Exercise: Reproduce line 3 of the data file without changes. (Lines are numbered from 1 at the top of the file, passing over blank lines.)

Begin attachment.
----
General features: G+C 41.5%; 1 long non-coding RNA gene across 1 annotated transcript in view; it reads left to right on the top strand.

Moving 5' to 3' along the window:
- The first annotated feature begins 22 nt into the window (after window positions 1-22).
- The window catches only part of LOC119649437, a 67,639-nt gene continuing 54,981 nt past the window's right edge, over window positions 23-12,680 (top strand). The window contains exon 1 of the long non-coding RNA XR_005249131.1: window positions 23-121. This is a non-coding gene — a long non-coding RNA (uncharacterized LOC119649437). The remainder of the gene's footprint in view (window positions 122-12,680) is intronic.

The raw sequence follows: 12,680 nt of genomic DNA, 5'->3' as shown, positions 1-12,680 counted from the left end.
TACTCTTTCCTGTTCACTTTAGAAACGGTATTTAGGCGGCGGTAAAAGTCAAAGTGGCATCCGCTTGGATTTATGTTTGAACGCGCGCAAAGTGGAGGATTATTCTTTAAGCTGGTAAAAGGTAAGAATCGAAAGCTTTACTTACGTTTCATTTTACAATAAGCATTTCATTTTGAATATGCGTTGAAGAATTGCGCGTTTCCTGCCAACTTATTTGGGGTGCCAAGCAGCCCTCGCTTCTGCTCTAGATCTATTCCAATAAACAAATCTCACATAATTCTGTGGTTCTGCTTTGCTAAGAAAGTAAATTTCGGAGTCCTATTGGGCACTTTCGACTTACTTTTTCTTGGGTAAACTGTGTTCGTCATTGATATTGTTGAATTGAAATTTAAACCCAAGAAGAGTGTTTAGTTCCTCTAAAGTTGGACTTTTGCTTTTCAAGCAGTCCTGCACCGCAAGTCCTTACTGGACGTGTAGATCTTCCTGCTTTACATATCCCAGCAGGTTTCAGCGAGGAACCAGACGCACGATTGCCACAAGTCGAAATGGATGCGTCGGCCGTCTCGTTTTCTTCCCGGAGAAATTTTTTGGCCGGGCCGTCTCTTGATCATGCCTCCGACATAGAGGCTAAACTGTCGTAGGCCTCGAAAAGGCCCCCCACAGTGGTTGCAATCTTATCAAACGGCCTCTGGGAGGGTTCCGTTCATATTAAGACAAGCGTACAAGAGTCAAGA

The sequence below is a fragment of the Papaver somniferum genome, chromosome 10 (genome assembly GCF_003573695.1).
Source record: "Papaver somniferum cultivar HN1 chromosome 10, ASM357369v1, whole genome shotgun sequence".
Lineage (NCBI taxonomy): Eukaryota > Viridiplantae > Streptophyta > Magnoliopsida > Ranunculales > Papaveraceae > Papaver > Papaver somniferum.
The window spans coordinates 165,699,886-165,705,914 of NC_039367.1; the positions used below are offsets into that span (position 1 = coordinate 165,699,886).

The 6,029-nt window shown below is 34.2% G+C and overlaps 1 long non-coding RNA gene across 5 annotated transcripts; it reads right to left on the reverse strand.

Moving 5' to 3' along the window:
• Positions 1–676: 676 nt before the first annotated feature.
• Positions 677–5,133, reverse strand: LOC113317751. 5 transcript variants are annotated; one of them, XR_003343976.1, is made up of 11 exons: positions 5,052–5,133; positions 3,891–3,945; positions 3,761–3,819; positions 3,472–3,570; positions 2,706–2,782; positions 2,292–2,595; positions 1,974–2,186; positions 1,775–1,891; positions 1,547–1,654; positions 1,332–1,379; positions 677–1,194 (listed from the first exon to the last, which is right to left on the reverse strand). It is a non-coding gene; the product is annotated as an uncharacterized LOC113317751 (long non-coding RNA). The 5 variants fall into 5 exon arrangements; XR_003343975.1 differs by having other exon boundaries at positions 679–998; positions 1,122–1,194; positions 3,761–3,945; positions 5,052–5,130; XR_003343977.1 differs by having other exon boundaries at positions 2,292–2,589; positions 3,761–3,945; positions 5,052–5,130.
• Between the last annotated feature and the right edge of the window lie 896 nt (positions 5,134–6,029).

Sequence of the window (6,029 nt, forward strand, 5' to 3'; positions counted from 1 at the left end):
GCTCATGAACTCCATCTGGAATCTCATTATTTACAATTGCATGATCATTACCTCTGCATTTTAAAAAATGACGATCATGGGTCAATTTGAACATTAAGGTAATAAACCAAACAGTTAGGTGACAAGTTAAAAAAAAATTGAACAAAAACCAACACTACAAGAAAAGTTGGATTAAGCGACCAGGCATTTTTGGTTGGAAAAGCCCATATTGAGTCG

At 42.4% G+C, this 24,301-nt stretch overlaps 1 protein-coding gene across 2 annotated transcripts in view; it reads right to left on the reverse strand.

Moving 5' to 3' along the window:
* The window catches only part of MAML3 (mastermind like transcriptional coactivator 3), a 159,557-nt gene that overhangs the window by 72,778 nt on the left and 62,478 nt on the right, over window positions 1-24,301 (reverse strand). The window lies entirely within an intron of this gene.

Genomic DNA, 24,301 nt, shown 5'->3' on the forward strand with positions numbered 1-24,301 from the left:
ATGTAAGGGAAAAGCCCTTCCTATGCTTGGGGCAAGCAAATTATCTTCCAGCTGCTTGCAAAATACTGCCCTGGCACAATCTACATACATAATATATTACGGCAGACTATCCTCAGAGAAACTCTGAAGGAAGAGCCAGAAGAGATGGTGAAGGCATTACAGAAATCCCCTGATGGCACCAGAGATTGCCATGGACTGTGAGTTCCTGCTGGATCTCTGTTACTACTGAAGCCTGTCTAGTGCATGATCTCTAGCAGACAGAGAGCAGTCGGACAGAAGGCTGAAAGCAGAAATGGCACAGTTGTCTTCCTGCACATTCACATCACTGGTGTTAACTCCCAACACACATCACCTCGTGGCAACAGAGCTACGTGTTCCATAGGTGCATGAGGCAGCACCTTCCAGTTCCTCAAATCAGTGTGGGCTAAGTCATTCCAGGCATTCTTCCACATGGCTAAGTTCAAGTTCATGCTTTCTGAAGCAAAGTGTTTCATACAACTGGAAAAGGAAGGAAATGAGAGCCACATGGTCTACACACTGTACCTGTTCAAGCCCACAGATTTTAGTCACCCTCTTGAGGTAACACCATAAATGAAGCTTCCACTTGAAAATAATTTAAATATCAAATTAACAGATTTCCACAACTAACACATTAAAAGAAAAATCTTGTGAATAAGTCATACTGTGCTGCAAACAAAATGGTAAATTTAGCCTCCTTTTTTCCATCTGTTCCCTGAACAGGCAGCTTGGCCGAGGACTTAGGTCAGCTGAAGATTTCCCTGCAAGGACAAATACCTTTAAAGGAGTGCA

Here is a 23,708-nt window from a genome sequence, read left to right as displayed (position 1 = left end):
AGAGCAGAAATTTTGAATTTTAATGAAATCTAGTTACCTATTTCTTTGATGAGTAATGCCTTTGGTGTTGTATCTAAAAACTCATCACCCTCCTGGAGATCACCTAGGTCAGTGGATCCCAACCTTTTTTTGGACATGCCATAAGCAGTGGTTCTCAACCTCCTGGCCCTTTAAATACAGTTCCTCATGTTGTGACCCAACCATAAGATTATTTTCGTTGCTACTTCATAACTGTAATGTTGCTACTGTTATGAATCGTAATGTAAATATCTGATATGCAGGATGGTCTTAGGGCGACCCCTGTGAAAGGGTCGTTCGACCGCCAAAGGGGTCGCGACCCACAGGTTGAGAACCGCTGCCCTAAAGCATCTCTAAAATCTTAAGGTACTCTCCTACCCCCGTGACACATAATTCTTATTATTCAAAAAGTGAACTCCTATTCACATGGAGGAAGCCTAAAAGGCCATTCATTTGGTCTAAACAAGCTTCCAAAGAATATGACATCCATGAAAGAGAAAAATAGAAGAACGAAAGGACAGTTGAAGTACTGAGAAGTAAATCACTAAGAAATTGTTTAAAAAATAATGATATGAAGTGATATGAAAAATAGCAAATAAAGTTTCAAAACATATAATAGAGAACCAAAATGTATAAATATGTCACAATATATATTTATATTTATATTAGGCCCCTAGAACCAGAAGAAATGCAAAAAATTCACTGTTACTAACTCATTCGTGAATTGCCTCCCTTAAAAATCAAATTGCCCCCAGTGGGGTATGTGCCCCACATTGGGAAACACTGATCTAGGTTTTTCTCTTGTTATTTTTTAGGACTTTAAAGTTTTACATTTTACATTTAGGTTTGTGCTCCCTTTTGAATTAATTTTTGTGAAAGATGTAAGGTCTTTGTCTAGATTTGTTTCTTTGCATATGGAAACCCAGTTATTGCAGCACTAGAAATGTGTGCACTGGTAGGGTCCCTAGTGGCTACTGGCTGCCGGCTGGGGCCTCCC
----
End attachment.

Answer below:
- The first annotated feature begins 22 nt into the window (after window positions 1-22).